Teaching traffic sense and safe driving

In India, the minimum age required for driving is 16 years for motorcycles of 50cc or less and 18 for all other vehicles. In reality several under-aged children are seen on the city roads driving two-wheelers and cars, whizzing around at a great speed regardless of their own safety and risking the lives of pedestrians and other vehicle-users. A 5 per cent increase in average speed leads to an approximately 10 per cent increase in crashes that cause injuries and a 20 per cent increase in fatal crashes. Statistics reveal that at least 13 people die every hour in road mishaps in the country, and among the states, Tamil Nadu is the leader. Several fatal mishaps on highways are caused by sheer carelessness and mostly by inexperienced drivers. Such road fatalities incur a huge loss to the social and economic fabric of the society and to the families of the victims. Among these is a loss of a loved one and earning member, whereby the elderly are forced to work, and children are compelled to leave school and find employment in order to make ends meet.

In many respects, most of us do agree that driving a vehicle is a pleasure. We often see and even wonder, an youngster who will wait for hours in a queue to buy tickets for a match or a picture will bristle with impatience at every red light on the road. It is pertinent to have driver education in all schools for children who attain the legal age. The most convincing evidence that driver education is effective comes from insurance companies, whose rates are based on casehardened experience. With driver education, the traffic violation figures drop when compared with the untrained youngsters. Driving schools sprout in almost every residential locality, but their expertise in training is limited. Lane driving, speed control, adherence to traffic signals and hand signals are rarely taught. Jumping red lights, recklessly weaving through traffic, abusing other road users and improper parking are rampant on city roads. The licensing authority personnel who conduct driving tests before issuing a licence are prone to accepting bribes to provide a valid driving license to the learner, and efforts to curb this menace are largely ineffective. The consequence of having drivers (?) who obtain their license by dubious means is well known as road fatalities soar. There are license holders who do not even the ABC (Accelerator, Break and Clutch) of driving.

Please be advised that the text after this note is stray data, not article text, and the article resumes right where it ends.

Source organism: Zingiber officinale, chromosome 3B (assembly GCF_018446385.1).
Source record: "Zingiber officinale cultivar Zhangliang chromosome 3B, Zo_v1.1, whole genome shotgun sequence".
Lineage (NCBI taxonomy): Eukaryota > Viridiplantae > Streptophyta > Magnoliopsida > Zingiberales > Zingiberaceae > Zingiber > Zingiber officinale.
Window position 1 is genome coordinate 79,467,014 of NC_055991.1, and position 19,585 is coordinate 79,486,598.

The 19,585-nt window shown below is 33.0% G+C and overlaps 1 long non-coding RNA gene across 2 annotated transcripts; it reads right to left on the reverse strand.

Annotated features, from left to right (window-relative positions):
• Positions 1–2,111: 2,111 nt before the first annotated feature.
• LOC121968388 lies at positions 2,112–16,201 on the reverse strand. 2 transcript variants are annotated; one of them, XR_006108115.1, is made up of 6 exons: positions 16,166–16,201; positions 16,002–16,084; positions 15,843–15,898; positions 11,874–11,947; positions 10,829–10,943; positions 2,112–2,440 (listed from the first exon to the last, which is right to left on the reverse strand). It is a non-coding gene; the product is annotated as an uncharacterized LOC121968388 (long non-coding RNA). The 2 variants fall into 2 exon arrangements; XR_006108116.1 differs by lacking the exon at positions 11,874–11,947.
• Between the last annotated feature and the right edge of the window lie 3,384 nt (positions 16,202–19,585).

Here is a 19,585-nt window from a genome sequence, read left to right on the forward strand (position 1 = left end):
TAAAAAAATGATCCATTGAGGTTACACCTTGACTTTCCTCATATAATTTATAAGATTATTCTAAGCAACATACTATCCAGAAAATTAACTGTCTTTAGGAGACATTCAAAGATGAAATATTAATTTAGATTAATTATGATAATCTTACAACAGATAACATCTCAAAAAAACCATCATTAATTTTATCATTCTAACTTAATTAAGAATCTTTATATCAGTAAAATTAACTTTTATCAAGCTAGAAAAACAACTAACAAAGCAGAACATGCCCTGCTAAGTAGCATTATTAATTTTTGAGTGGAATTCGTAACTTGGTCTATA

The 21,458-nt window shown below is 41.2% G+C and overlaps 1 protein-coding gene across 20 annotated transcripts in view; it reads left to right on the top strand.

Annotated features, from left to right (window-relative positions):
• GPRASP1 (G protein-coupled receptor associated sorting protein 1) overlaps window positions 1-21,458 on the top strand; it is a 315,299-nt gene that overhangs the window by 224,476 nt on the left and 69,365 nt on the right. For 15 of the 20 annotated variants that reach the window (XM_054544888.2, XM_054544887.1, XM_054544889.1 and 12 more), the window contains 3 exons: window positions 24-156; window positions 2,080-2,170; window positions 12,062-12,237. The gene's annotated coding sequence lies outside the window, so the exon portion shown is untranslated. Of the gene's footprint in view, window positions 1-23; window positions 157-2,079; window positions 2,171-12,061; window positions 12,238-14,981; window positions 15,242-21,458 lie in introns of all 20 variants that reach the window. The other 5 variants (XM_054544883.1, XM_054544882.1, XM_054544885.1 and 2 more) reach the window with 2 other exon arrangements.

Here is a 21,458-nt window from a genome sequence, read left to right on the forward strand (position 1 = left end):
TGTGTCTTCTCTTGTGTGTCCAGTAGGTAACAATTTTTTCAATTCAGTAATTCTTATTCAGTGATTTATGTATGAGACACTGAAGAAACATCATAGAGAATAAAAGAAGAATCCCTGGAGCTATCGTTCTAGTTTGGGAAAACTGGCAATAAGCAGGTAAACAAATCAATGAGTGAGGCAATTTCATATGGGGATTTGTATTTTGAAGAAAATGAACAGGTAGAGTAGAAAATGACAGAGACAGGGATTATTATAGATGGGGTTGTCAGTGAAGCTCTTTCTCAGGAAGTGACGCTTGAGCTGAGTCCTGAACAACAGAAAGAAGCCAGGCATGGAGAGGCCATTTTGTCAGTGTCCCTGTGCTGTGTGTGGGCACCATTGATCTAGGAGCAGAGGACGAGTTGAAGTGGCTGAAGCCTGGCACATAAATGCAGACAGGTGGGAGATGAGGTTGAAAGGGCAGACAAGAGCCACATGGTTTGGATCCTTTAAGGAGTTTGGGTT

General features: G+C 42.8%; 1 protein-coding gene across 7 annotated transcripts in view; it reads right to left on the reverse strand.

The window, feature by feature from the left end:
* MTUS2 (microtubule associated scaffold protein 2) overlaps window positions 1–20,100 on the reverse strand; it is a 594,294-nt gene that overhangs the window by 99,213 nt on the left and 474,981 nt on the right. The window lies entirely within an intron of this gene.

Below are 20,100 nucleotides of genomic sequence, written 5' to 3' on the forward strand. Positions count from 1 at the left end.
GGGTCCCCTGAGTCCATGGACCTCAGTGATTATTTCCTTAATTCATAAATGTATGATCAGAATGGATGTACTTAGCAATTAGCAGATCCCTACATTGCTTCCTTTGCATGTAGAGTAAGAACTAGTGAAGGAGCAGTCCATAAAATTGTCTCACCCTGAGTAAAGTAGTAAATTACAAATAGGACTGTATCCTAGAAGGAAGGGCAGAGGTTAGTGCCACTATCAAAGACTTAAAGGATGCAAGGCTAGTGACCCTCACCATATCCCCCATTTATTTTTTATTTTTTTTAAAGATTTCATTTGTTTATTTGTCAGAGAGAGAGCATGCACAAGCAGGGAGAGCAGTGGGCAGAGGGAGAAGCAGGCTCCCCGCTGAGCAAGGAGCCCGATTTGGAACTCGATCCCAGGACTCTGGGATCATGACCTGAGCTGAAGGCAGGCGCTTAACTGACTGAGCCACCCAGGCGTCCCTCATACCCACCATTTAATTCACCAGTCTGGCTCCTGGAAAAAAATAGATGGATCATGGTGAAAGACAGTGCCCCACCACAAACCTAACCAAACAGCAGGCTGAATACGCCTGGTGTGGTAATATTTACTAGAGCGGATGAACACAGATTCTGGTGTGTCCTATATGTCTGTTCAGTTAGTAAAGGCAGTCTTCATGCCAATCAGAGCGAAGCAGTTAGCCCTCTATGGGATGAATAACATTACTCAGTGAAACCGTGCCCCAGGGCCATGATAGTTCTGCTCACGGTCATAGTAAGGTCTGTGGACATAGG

Education on driving, road safety and road behaviour in schools would be ideal in the long run to change the way people drive, and reduce fatalities. Driver education should be possible to be imparted even by means of a simulator. I heard that in the US, hundreds of schools employed this device with excellent results. Students were relieved to know that they could make learning mistakes without hurting anybody, and have real basic training that would be impossible in traffic.

Whenever I see huge hoardings of the so-called high-end schools in India advertise facilities for swimming, horse-riding, roller-skating et al, it occurs to me, why they not included driver education in their prospectus. Another innovation that helps a student with driving problems under safe conditions is the off-street driving range wherein an instructor is able to handle several students at a time. Let us begin by training the youngsters to have a safe and secure highway commute. In short, where there is a will there is a way.

Madhu K. Nair [May 2007]

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